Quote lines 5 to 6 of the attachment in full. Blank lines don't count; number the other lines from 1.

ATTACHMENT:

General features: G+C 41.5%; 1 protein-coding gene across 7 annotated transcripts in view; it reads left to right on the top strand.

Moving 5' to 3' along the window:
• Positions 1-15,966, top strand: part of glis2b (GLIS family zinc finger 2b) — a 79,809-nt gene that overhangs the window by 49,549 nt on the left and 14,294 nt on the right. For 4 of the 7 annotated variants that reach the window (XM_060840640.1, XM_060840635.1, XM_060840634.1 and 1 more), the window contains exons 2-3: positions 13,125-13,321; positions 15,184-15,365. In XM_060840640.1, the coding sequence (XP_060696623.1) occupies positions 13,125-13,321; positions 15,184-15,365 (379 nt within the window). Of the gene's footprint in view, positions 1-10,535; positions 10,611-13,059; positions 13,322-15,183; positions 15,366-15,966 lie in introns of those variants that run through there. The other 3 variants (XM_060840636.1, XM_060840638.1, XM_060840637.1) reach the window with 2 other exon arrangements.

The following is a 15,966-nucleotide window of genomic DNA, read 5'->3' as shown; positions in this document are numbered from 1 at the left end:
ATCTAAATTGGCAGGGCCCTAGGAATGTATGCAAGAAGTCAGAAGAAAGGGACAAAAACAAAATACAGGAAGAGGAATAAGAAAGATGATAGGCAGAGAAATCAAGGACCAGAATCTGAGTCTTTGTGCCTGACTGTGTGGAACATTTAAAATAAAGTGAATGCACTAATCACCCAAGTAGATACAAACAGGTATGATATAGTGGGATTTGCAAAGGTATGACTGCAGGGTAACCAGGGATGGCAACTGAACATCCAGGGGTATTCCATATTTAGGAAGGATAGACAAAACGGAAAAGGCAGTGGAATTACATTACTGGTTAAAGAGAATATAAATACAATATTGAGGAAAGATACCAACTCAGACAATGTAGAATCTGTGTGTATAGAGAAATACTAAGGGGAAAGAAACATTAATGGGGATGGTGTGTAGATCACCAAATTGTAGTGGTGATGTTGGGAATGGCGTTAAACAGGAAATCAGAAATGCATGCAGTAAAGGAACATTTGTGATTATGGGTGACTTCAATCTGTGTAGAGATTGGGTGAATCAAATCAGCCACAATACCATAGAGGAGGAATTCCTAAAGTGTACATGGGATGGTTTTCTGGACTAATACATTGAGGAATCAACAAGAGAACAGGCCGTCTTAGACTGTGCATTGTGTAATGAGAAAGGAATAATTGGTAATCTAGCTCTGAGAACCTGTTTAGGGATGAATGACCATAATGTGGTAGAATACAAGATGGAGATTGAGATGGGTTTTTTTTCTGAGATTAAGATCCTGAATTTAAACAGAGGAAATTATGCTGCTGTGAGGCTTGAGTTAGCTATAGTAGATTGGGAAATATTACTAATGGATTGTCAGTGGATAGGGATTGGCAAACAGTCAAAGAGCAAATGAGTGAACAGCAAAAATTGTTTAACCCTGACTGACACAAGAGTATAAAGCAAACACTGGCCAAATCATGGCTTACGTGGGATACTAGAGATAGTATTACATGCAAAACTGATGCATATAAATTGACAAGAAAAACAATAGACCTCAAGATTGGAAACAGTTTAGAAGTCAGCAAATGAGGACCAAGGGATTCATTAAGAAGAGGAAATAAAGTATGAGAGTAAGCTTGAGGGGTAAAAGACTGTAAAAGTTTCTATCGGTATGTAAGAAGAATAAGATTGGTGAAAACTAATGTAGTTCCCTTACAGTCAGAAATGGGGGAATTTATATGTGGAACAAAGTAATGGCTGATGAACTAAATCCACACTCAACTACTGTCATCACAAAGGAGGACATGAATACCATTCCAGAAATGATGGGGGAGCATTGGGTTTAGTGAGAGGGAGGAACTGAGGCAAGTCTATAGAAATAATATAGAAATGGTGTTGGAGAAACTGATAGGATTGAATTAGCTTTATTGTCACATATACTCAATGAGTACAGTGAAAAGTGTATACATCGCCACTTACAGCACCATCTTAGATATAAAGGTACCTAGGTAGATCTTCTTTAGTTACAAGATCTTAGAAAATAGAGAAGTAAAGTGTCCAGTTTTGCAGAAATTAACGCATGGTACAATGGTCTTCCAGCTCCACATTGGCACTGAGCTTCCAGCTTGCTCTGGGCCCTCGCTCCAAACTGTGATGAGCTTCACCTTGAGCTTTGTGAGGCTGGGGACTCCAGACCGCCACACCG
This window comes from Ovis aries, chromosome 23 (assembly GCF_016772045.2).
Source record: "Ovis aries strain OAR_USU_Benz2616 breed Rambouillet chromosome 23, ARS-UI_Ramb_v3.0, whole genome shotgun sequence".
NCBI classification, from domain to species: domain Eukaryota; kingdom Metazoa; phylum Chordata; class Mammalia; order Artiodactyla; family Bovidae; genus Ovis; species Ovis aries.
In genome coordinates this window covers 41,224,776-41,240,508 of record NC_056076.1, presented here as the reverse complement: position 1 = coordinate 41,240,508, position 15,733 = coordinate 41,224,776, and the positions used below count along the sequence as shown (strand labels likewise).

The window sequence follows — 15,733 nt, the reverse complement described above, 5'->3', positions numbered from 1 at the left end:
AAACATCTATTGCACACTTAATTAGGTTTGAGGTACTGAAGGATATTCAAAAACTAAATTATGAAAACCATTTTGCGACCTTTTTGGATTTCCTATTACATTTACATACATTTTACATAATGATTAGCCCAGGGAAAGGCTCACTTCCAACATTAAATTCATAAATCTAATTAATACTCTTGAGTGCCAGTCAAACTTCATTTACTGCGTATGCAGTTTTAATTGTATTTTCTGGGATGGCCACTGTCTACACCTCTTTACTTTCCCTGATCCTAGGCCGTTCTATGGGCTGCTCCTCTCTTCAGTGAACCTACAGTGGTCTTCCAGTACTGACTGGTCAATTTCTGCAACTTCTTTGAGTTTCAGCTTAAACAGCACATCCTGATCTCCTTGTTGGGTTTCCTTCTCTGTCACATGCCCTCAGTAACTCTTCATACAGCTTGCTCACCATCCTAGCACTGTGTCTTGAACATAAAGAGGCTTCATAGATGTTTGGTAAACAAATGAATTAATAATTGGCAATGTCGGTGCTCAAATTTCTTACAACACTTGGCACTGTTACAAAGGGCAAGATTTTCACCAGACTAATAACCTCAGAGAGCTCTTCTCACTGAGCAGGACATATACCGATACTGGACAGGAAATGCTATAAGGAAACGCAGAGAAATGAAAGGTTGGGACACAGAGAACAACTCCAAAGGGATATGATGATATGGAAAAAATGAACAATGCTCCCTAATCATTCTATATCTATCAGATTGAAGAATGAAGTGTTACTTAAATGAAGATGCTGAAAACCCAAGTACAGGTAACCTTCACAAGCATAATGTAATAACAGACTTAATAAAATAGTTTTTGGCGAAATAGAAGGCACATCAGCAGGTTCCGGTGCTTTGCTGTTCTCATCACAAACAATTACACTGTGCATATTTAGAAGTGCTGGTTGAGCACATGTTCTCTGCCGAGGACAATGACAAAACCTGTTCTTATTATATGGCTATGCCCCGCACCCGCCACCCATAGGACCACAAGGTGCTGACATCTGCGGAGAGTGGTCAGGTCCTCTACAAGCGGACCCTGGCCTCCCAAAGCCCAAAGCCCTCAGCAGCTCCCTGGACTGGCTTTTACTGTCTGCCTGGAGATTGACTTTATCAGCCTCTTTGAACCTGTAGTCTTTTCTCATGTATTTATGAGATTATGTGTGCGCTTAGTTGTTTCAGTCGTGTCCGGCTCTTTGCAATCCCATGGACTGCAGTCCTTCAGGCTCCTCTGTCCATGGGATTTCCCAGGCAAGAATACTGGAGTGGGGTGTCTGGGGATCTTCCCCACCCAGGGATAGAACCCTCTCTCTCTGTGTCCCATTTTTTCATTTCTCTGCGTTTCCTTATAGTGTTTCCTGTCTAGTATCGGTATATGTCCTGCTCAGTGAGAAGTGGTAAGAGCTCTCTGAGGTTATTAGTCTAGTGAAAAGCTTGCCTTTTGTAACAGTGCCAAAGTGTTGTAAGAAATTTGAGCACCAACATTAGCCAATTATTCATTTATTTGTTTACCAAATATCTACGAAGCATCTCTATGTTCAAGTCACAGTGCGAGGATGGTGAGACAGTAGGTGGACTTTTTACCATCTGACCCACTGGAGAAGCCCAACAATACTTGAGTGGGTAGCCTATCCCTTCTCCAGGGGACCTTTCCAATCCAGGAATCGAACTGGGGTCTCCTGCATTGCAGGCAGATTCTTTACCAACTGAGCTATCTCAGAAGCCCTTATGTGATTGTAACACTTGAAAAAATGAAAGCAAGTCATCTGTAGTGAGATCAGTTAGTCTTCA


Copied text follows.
ATCTAAATTGGCAGGGCCCTAGGAATGTATGCAAGAAGTCAGAAGAAAGGGACAAAAACAAAATACAGGAAGAGGAATAAGAAAGATGATAGGCAGAGAAATCAAGGACCAGAATCTGAGTCTTTGTGCCTGACTGTGTGGAACATTTAAAATAAAGTGAATGCACTAATCACCCAAGTAGATACAAACAGGTATGATATAGTGGGATTTGCAAAGGTATGACTGCAGGGTAACCAGGGATGGCAACTGAACATCCAGGGGTATTCCATATTTAGGAAGGATAGACAAAACGGAAAAGGCAGTGGAATTACATTACTGGTTAAAGAGAATATAAATACAATATTGAGGAAAGATACCAACTCAGACAATGTAGAATCTGTGTGTATAGAGAAATACTAAGGGGAAAGAAACATTAATGGGGATGGTGTGTAGATCACCAAATTGTAGTGGTGATGTTGGGAATGGCGTTAAACAGGAAATCAGAAATGCATGCAGTAAAGGAACATTTGTGATTATGGGTGACTTCAATCTGTGTAGAGATTGGGTGAATCAAATCAGCCACAATACCATAGAGGAGGAATTCCTAAAGTGTACATGGGATGGTTTTCTGGACTAATACATTGAGGAATCAACAAGAGAACAGGCCGTCTTAGACTGTGCATTGTGTAATGAGAAAGGAATAATTGGTAATCTAGCTCTGAGAACCTGTTTAGGGATGAATGACCATAATGTGGTAGAATACAAGATGGAGATTGAGATGGGTTTTTTTTCTGAGATTAAGATCCTGAATTTAAACAGAGGAAATTATGCTGCTGTGAGGCTTGAGTTAGCTATAGTAGATTGGGAAATATTACTAATGGATTGTCAGTGGATAGGGATTGGCAAACAGTCAAAGAGCAAATGAGTGAACAGCAAAAATTGTTTAACCCTGACTGACACAAGAGTATAAAGCAAACACTGGCCAAATCATGGCTTACGTGGGATACTAGAGATAGTATTACATGCAAAACTGATGCATATAAATTGACAAGAAAAACAATAGACCTCAAGATTGGAAACAGTTTAGAAGTCAGCAAATGAGGACCAAGGGATTCATTAAGAAGAGGAAATAAAGTATGAGAGTAAGCTTGAGGGGTAAAAGACTGTAAAAGTTTCTATCGGTATGTAAGAAGAATAAGATTGGTGAAAACTAATGTAGTTCCCTTACAGTCAGAAATGGGGGAATTTATATGTGGAACAAAGTAATGGCTGATGAACTAAATCCACACTCAACTACTGTCATCACAAAGGAGGACATGAATACCATTCCAGAAATGATGGGGGAGCATTGGGTTTAGTGAGAGGGAGGAACTGAGGCAAGTCTATAGAAATAATATAGAAATGGTGTTGGAGAAACTGATAGGATTGAATTAGCTTTATTGTCACATATACTCAATGAGTACAGTGAAAAGTGTATACATCGCCACTTACAGCACCATCTTAGATATAAAGGTACCTAGGTAGATCTTCTTTAGTTACAAGATCTTAGAAAATAGAGAAGTAAAGTGTCCAGTTTTGCAGAAATTAACGCATGGTACAATGGTCTTCCAGCTCCACATTGGCACTGAGCTTCCAGCTTGCTCTGGGCCCTCGCTCCAAACTGTGATGAGCTTCACCTTGAGCTTTGTGAGGCTGGGGACTCCAGACCGCCACACCG
This window comes from Ovis aries, chromosome 23 (assembly GCF_016772045.2).